A perpetuity is an annuity that has no definite end, or a stream of cash payments that continues forever. There are few actual perpetuities in existence (although the British government has issued them in the past, and they are known and still trade as
consols). A number of types of investments are effectively perpetuities, such as real estate and common stock, and techniques for valuing a perpetuity can be applied to establish price. Perpetuities are but one of the time value of moneymethods for valuing financial assets.
A perpetuity is an annuity in which the periodic payments begin on a fixed date and continue indefinitely. It is sometimes referred to as a "perpetual annuity". Fixed coupon payments on permanently invested (irredeemable) sums of money are prime examples of perpetuities. Scholarships paid perpetually from an endowment fit the definition of perpetuity.
The value of the perpetuity is finite because receipts that are anticipated far in the future have extremely low present value (
present valueof the future cash flows). Unlike a typical bond, because the is never repaid, there is no present value for the principal. The price of a perpetuity is simply the coupon amount over the appropriate discount rate or yield, that is
Where PV = Present Value of the Perpetuity, A = the Amount of the periodic payment, and r = yield ,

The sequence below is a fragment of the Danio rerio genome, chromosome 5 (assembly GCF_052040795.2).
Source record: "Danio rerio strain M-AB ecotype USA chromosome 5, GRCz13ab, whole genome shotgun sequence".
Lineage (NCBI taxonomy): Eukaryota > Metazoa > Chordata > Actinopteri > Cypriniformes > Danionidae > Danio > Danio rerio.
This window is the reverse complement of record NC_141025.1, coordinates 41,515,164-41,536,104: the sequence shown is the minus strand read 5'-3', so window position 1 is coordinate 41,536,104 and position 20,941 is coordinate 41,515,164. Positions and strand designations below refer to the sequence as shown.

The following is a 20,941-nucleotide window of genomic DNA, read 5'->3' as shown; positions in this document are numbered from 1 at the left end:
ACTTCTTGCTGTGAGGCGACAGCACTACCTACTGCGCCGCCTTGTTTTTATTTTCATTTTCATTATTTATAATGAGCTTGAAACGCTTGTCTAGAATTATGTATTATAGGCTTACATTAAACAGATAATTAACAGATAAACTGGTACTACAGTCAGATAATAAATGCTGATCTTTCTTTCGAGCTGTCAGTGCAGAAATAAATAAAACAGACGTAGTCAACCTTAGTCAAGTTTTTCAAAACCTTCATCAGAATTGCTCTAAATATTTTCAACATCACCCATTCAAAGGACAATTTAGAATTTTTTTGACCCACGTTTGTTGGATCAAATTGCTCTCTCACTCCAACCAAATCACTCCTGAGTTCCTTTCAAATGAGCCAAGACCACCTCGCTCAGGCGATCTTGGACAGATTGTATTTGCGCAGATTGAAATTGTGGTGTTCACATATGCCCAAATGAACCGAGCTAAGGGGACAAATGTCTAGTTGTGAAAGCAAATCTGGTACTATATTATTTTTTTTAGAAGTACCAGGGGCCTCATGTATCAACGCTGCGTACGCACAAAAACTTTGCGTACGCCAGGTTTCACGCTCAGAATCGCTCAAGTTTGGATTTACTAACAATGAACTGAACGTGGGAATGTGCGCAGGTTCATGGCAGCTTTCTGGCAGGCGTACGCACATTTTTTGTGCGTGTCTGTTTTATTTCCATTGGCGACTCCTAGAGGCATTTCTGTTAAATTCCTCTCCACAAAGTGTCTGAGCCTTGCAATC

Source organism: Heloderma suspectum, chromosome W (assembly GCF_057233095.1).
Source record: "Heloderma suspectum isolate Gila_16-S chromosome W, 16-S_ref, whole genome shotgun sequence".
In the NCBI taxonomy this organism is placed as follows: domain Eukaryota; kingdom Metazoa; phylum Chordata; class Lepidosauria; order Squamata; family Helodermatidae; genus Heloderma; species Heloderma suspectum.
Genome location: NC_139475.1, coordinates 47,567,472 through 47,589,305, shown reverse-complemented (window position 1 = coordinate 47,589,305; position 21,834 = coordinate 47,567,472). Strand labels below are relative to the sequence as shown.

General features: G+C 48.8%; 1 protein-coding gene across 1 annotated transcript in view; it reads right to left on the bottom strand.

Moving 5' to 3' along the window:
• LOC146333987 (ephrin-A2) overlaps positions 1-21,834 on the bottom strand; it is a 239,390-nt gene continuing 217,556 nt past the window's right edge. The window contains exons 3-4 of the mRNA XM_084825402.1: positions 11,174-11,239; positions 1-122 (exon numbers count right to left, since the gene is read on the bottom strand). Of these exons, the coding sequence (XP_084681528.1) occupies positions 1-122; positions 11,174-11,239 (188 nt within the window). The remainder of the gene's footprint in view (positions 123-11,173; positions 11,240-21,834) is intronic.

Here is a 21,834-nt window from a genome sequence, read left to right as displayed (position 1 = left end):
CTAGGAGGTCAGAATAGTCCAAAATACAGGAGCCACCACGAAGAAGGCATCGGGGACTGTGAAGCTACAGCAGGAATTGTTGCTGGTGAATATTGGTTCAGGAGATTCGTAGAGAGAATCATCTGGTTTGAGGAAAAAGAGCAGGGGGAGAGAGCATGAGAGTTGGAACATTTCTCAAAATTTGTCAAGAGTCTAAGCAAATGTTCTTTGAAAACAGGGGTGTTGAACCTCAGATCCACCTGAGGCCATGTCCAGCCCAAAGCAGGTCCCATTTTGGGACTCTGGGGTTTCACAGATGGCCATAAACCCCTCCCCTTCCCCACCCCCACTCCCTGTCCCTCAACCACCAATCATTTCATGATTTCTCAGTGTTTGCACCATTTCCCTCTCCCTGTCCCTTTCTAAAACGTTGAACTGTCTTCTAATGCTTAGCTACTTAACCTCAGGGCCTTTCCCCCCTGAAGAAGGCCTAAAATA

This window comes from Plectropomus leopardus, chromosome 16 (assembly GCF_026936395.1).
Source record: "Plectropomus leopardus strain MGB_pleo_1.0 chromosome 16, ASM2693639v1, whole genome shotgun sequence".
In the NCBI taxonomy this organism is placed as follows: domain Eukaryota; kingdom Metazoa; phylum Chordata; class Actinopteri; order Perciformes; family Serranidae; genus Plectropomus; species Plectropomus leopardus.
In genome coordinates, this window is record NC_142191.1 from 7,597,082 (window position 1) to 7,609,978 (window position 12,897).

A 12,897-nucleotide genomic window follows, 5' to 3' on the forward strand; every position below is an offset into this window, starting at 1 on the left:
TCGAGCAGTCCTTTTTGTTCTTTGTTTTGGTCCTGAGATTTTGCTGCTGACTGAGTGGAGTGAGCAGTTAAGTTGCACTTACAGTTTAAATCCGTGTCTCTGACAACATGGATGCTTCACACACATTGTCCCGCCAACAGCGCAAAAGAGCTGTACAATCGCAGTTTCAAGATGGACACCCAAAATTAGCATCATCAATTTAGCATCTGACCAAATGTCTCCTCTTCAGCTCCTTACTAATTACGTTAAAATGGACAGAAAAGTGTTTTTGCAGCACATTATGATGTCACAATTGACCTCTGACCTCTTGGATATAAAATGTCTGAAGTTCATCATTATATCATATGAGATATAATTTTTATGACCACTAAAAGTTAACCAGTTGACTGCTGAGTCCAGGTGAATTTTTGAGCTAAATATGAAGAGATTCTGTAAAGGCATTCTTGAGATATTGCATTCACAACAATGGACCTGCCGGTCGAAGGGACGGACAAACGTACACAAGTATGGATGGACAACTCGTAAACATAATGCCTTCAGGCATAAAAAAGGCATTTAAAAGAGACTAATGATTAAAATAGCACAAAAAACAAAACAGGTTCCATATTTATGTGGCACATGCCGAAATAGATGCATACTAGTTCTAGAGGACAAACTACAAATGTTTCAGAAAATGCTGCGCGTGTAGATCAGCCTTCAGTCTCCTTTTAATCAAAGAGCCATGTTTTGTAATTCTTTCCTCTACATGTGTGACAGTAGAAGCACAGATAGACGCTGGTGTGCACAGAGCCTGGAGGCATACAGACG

discount rateor interest rate.
To give a numerical example, a 3% UK government War Loan will trade at 50 pence per pound in a yield environment of 6%, while at 3% yield it is trading at par. That is, if the face value of the Loan is £100 and the annual payment £3, the value of the Loan is £50 when market interest rates are 6%, and £100 when they are 3%.
For example, UK government bonds, called
consols, that are undated and irredeemable (e.g. War Loan) pay fixed coupons (interest payments) and trade actively in the bond market. Very long dated bonds have financial characteristics that can appeal to some investors and in some circumstances, e.g. long-dated bonds have prices that change rapidly (either up or down) when yields change (fall or rise) in the financial markets.
A more current example is the convention used in real estate finance for valuing real estate with a
cap rate. Using a cap rate, the value of a particular real estate asset is either the net incomeor the net cash flowof the property, divided by the cap rate. Effectively, the use of a cap rate to value a piece of real estate assumes that the current income from the property continues in perpetuity. Underlying this valuation is the assumption that rents will rise at the same rate as inflation. Although the property may be sold in future (or even the very near future), the assumption is that other investors will apply the same valuation approach to the property.
Another example is the constant growth